Through the 90’s I had been learning arranging and discovered that I had a head for it. Eventually after working through the Dick Grove method with Shelly Berger the floodgates were opened and all this music came pouring out onto paper. I compulsively wrote a big band chart every week for 10 or 12 years straight. When my youngest son Corwin was born in 2000 I started on the Seventet charts and here we are 14 years and 900 charts later.

The Seventet charts really are my life’s work. Whatever my unique voice in music is, it comes out in those charts. Big band charts tend to be generically big band sounding and I’m told I have a “sound” but the Seventet charts are unique. They really reflect the musical era that I was surrounded by as a kid, all that late 50’s and early 60’s swinging modern post swing era small and big band stuff, mixed in with counterpoint and classical uses of color, mixed in with all the years of professional pop and entertainment experience I had. I find myself writing lines straight out of Al Cohn and Billy Byers, Gerry Mulligan and Woody Herman, stuff from when I was a kid.

I do not believe that the evolution of Jazz parallels the evolution of European Classical Music, that music progresses upwards inevitably into abstraction. To me jazz should always be about the groove, expressing what’s going on around you, the blues and the beat. Why shouldn’t people be able to dance to it? I appreciate really high level players, am in awe of what they accomplish but for me the greater focus always was the songwriters, Jerome Kern, Richard Rogers, Harold Arlen, whose tunes, along with the blues, are the basis of all jazz. My career has always been about playing those songs, entertaining and having real communication with the crowds on pro paying gigs.

Band, everybody cool? 1, 2, 1234……


  • 1959 Gretsch Broadcaster drums, 20” bass, 13, 16” toms, wood snare with deep bed for calfskin heads. These are the original Mel Lewis drums.
  • 1972 Gretsch 12 and 14 toms, metal chrome snare. Eventually dipped the snare in acid to remove the chrome. Great brass sound.
  • 1960 Ludwig snare, die cast rim added for better rim shot tone.
  • 1990 Ludwig Super Sensitive snare, die cast rim. GREAT tone.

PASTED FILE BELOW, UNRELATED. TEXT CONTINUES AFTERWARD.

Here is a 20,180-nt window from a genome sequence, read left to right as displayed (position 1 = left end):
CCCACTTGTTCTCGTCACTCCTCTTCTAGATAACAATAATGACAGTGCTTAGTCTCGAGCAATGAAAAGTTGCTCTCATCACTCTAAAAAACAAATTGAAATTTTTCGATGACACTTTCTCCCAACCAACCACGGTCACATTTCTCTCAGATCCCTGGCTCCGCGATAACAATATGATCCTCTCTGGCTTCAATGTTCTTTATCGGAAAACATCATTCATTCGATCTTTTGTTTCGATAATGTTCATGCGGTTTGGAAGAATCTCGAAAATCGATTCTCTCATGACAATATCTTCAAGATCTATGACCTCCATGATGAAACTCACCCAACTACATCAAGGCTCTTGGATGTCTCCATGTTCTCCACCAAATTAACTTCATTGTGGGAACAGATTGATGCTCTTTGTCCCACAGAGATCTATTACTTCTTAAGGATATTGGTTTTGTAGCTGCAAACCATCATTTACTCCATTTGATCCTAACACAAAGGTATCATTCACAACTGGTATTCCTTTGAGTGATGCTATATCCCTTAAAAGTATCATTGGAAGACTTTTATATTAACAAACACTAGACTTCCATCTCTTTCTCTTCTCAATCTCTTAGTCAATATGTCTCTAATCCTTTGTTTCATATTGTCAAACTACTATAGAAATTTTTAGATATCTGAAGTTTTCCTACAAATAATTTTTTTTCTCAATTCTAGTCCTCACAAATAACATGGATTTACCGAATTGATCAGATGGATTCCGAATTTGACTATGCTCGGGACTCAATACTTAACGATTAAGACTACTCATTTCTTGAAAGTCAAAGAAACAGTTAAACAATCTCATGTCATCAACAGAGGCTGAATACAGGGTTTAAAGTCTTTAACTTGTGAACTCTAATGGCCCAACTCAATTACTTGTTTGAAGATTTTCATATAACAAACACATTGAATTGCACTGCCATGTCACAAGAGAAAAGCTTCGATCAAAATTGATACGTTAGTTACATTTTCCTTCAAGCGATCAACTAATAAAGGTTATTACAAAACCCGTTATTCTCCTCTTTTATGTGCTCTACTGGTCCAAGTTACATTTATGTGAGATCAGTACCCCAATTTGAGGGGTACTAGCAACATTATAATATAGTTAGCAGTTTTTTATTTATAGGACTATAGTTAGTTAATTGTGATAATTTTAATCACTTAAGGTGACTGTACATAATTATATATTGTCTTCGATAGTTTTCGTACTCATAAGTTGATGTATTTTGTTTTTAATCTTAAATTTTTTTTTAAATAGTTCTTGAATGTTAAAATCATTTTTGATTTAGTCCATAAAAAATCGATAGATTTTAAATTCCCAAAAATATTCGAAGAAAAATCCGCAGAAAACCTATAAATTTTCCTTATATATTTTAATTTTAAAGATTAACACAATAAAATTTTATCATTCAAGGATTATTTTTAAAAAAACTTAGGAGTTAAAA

• 1945? Slingerland Radio King Snare.
  • 2010 Yamaha Tour Custom drums, 10, 12, 14, 16, 20” bass, fabulous wood snare.
  • Paiste formula 602 19”, 20” flat ride, 22” medium ride, Istanbul K. Zildjian 22” ride, too many more cymbals to list.
  • 1925? King H.N. White C-Melody sax # 31607.
  • 1930 Conn Soprano Sax #119669.
  • 1951 King Super 20 underslung Silver Neck Alto Sax #352123.
  • 1941 Conn 6MVIII Alto sax #300763
  • 1935 Conn Transitional “Naked Lady” Tenor Sax #M265790.
  • 1972 Selmer Mark 6 Baritone Sax low Bb #188290.
  • 1951 Conn 12M Baritone Sax #348696
  • 1995 Yamaha YSS 62 Soprano Sax #013484.
  • 1942 Boosey and Hawkes Imperial Clarinet #49446

My favorite horns are the Conns. Big, flexible and free blowing with meat in the tone.

1948 Heintzman Model K grand piano.

Pilot Parallel 1.5 mm Calligraphy Pen with 2 way width of stroke function and disposable ink cartridges.

Music parts paper based on Kendor 10 staff with title, reduced to 8 ½ X 11. Also based on Carta #12 paper.

Please note I do not use Finale or Sibelius. I write at my piano with pencil on score paper.


  • 1996 Starlight Orchestra Live at the Palais Royale: Spring Forward.
  • 1997 Starlight Orchestra I Can Feel It In My Bones.
  • 2000 Starlight Orchestra Live at Big Band Showdown.
  • 2001 James Glanville at Stage West.
  • 2005 Colin Hunter Come Fly With Me.
  • 2006 Colin Hunter Timeless.
  • 2007 George St. Kitts A Lot Of Livin’ To Do.
  • 2008 Colin Hunter Timeless Too.
  • 2010 Colin Hunter Timeless Three.
  • 2011 Colin Hunter More timelessness
  • 2014 Andy De Campos Colors

On all of these records I am the producer, arranger and director. Tenor sax and vocals on the first three. Then I started becoming music director for feature singers. From the James Glanville record onwards I don’t play, just write the charts then stand in front and direct, as I do with the Dean Martin Show, Rat Pack and Colin Hunter shows. The big band studio records were all done at Primrose Avenue studio and were engineered and mixed by Jeff Wolpert. Colors with Andy Decampos was done at Noble Street Studios and is the first serious Seventet recording we have done.

Sad to say, the opportunity to record the Seventet in the studio has not come up often enough but there is lots on Youtube with Andy Decampos, The Sparklettes, George Evans, Rick Levine, Chris Gardner and many others.